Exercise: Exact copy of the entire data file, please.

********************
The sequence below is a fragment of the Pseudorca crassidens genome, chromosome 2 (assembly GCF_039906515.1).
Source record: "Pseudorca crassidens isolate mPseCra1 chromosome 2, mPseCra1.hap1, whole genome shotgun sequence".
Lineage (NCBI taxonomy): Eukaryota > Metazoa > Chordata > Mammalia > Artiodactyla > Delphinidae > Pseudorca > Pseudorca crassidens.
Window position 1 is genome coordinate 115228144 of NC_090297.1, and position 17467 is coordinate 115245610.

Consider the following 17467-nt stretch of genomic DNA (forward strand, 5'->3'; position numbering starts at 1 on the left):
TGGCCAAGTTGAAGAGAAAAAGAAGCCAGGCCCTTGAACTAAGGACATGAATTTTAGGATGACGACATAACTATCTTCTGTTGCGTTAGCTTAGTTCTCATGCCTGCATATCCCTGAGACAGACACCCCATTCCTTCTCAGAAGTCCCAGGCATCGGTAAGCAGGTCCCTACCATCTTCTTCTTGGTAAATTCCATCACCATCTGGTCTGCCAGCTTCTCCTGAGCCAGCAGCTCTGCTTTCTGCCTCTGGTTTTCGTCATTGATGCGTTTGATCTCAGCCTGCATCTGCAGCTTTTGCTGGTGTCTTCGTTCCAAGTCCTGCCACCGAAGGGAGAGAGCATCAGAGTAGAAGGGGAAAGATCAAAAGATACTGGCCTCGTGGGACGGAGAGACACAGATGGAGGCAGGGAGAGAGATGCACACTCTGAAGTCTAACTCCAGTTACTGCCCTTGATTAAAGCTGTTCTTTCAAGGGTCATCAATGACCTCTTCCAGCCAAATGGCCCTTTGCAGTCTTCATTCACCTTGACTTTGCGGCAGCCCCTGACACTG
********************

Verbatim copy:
The sequence below is a fragment of the Pseudorca crassidens genome, chromosome 2 (assembly GCF_039906515.1).
Source record: "Pseudorca crassidens isolate mPseCra1 chromosome 2, mPseCra1.hap1, whole genome shotgun sequence".
Lineage (NCBI taxonomy): Eukaryota > Metazoa > Chordata > Mammalia > Artiodactyla > Delphinidae > Pseudorca > Pseudorca crassidens.
Window position 1 is genome coordinate 115228144 of NC_090297.1, and position 17467 is coordinate 115245610.

Consider the following 17467-nt stretch of genomic DNA (forward strand, 5'->3'; position numbering starts at 1 on the left):
TGGCCAAGTTGAAGAGAAAAAGAAGCCAGGCCCTTGAACTAAGGACATGAATTTTAGGATGACGACATAACTATCTTCTGTTGCGTTAGCTTAGTTCTCATGCCTGCATATCCCTGAGACAGACACCCCATTCCTTCTCAGAAGTCCCAGGCATCGGTAAGCAGGTCCCTACCATCTTCTTCTTGGTAAATTCCATCACCATCTGGTCTGCCAGCTTCTCCTGAGCCAGCAGCTCTGCTTTCTGCCTCTGGTTTTCGTCATTGATGCGTTTGATCTCAGCCTGCATCTGCAGCTTTTGCTGGTGTCTTCGTTCCAAGTCCTGCCACCGAAGGGAGAGAGCATCAGAGTAGAAGGGGAAAGATCAAAAGATACTGGCCTCGTGGGACGGAGAGACACAGATGGAGGCAGGGAGAGAGATGCACACTCTGAAGTCTAACTCCAGTTACTGCCCTTGATTAAAGCTGTTCTTTCAAGGGTCATCAATGACCTCTTCCAGCCAAATGGCCCTTTGCAGTCTTCATTCACCTTGACTTTGCGGCAGCCCCTGACACTG